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Problem with annotations of mimetype: application/octetstream RRS feed

  • Question

  • Hi,
    I'm reading some file and creating annotations for contacts with these files, the  files could be .pdf, .doc, .docx, .xls, or even images.
    I have one file that has mimetype="application/octetstream" and the filename doesn't include the extension. I created a note with that file but when I tried opening it from the CRM it said "Download failed- The attachment type is invalid".

    I tested other types such as pdf and doc and they work fine, but how can I attach such a file with "octetstream" type ?

    Thanks a lot in advance

    EDIT:
    I can't change the way the users save the files, I have to read them just the way they are.
    • Edited by SB User Monday, January 13, 2014 4:09 PM
    Monday, January 13, 2014 4:07 PM

Answers

  • A MIME attachment with the content type "application/octet-stream" is a binary file. Typically, it will be an application or a document that must be opened in an application, such as a spreadsheet or word processor. If the attachment has a filename extension associated with it, you may be able to tell what kind of file it is. A .exe extension, for example, indicates it is a Windows or DOS program (executable), while a file ending in .doc is probably meant to be opened in Microsoft Word.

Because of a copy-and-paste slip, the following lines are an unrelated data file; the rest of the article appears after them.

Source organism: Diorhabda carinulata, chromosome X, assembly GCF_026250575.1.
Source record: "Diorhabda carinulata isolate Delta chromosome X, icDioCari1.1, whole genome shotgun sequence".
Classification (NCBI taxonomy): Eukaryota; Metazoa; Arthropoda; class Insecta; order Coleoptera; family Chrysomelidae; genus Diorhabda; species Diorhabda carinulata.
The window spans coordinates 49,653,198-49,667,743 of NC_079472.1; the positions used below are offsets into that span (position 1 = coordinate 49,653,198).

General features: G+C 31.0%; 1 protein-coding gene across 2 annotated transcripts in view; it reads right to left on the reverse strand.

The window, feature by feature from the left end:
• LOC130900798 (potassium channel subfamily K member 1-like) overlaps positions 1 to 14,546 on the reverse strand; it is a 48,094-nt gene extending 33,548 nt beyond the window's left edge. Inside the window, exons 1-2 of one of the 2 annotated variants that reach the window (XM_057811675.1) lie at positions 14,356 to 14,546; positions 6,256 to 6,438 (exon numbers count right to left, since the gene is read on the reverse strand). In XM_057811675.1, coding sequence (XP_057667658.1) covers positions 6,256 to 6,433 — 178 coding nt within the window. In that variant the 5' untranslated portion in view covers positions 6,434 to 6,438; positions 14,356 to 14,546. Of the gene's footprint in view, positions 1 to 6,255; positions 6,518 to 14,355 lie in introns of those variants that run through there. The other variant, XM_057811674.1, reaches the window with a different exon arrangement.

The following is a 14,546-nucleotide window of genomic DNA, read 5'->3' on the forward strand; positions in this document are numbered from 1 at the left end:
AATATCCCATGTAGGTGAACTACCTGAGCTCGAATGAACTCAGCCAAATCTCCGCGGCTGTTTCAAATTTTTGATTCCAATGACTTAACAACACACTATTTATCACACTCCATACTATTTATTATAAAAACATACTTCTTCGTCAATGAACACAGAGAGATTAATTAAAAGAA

No matter what kind of file it is, an application/octet-stream attachment is rarely viewable in an email, Usenet, or web client. If you are using a text-based client, such as Pine, trn, or Lynx, save the attachment to your account, and then transfer it to your personal computer using SFTP. IU Webmail allows you to save attachments directly to your personal computer; see In IU Webmail, how do I use attachments? If you are using a workstation-based client, such as Thunderbird or Outlook, the application should be able to extract and download the attachment automatically. After downloading an attachment through any of these methods, you must then open the attachment in the appropriate application to view its contents.

    source: http://kb.iu.edu/data/agtj.html


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    • Marked as answer by SB User Wednesday, January 22, 2014 8:50 AM
    Monday, January 13, 2014 5:47 PM